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Complete Australian vineyard map opens doors to global regions


International interest is growing in a software system that has used artificial intelligence and satellite imagery to map every vineyard in Australia.

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Developed by Consilium Technology in Adelaide, South Australia, the Geospatial Artificial Intelligence for Agriculture (GAIA) analysis algorithm scans high-resolution satellite images of Australia’s wine regions to identify exactly where vineyards are located and how many vine rows are planted.

Funded by Wine Australia, the scan is the first of its kind in the world and replaces the old Australian Bureau of Statistics paper-based sector survey, last published in 2015.

The locations of all 75,961 Australian vineyard blocks detected have been mapped, providing information that can be used for emergency biosecurity responses.

The new method has also measured vine row length, making it possible to assess planting densities by GI region and sub-region for the first time.

The multi-spectral imagery from Maxar’s WorldView-2 satellite and GAIA technology can also be used to provide insights into vine health such as assessing weather-related damage.

Consilium Technology has so far been working in a private Beta with 24 customers including Treasury Wine Estates, DeBortoli Wines, Brown Family Wine Group and a number of viticultural consultancies.

An interactive GAIA app will be launched at the Australia Wine Industry Technical Conference in Adelaide next month to allow grape growers and winemakers across Australia identify and annotate their own blocks.

Consilium Technology chief technology officer Sebastien Wong said one part of the technology was the automatic identification of crops and the other was the ability to monitor crop health.

He said GAIA could be used across a range of high value agriculture industries such as almonds, avocados and citrus and had generated a lot of international interest.

“Wine is our first focus because the technology is ready to go and we’ve had good interest from international wine industries including North America,” Dr Wong said.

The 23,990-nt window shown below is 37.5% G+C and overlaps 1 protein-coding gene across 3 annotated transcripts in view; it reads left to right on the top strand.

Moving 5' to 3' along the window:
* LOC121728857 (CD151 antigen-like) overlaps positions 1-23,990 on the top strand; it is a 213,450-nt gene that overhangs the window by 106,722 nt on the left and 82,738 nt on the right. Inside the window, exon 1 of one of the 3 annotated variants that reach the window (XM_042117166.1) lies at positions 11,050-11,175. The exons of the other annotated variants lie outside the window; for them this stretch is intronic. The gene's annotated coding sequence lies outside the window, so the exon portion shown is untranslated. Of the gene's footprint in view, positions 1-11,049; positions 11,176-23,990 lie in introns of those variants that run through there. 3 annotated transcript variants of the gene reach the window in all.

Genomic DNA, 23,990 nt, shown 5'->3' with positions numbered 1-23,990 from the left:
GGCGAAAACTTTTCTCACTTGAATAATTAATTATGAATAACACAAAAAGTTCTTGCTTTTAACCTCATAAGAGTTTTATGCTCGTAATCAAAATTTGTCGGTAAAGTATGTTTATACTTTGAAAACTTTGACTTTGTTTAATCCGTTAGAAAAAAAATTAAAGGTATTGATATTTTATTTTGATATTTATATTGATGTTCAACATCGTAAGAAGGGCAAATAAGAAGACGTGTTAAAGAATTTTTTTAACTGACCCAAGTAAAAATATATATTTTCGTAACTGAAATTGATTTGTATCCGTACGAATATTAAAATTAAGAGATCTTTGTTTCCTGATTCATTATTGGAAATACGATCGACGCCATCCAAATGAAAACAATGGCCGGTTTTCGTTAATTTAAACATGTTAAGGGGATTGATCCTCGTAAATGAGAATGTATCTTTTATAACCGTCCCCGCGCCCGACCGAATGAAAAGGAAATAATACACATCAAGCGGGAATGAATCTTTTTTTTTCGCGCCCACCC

“This is a world first – people do crop health monitoring but there’s no one automating the location of crops for the wine industry.

“It’s the second continent-scale satellite project. The first one was also in Australia but it focused mainly on finding things in urban environments such as solar panels and buildings.”

Dr Wong said Consilium Technology was seeking more lead clients similar to Wine Australia while consolidating its offering to the Australian wine industry.

“Every single Wine Australia levy payer, winemakers and grape growers, will be able to log in to GAIA so they can view the results in a map and from that we are offering additional value added services that look at the health of their crops,” he said.

“There’s huge potential and we’re working with other IOT sensor companies and database providers to create a connected ecosystem because we don’t want to be a standalone piece of kit, we want to work with companies that specialise in things like soil moisture, weather and spray diaries to help people value add and visualise what’s going on in a spatial manner rather than just relying on traditional methods.”

The first National Vineyard Scan covered 5 million hectares and revealed:

Wine Australia Chief Executive Officer Andreas Clark said the National Vineyard Scan was very accurate, with 95 per cent matching of vineyards compared with human identifications in test samples.

“This scan provides the sector with a very good baseline for follow-up surveys that will be carried out over the next two years,” he said.

This is a Creative Commons story from The Lead South Australia, a news service providing stories about innovation in South Australia. Please feel free to use the story in any form of media. The story sources are linked in with the copy and all contacts are willing to talk further about the story. Copied to Clipboard

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